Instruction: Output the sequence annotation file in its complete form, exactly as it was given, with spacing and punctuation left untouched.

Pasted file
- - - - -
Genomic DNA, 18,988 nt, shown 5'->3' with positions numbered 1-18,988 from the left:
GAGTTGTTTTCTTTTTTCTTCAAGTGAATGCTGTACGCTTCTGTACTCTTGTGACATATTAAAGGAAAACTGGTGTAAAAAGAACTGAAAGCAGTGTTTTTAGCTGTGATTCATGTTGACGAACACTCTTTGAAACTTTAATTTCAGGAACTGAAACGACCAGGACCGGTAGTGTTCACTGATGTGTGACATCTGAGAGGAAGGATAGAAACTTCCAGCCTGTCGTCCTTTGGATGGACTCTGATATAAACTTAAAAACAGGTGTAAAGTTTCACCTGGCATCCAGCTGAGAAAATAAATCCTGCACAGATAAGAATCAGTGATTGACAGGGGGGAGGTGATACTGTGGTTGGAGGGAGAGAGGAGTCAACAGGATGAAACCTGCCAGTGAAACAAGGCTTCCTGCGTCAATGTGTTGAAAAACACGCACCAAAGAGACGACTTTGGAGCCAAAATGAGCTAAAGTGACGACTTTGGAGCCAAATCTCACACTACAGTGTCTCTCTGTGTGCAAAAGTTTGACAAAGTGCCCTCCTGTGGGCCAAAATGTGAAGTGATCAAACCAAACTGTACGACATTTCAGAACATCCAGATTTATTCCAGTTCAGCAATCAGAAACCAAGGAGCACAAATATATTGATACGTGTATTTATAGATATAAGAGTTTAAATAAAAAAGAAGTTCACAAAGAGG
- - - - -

Genomic DNA, 18,988 nt, shown 5'->3' with positions numbered 1-18,988 from the left:
GAGTTGTTTTCTTTTTTCTTCAAGTGAATGCTGTACGCTTCTGTACTCTTGTGACATATTAAAGGAAAACTGGTGTAAAAAGAACTGAAAGCAGTGTTTTTAGCTGTGATTCATGTTGACGAACACTCTTTGAAACTTTAATTTCAGGAACTGAAACGACCAGGACCGGTAGTGTTCACTGATGTGTGACATCTGAGAGGAAGGATAGAAACTTCCAGCCTGTCGTCCTTTGGATGGACTCTGATATAAACTTAAAAACAGGTGTAAAGTTTCACCTGGCATCCAGCTGAGAAAATAAATCCTGCACAGATAAGAATCAGTGATTGACAGGGGGGAGGTGATACTGTGGTTGGAGGGAGAGAGGAGTCAACAGGATGAAACCTGCCAGTGAAACAAGGCTTCCTGCGTCAATGTGTTGAAAAACACGCACCAAAGAGACGACTTTGGAGCCAAAATGAGCTAAAGTGACGACTTTGGAGCCAAATCTCACACTACAGTGTCTCTCTGTGTGCAAAAGTTTGACAAAGTGCCCTCCTGTGGGCCAAAATGTGAAGTGATCAAACCAAACTGTACGACATTTCAGAACATCCAGATTTATTCCAGTTCAGCAATCAGAAACCAAGGAGCACAAATATATTGATACGTGTATTTATAGATATAAGAGTTTAAATAAAAAAGAAGTTCACAAAGAGG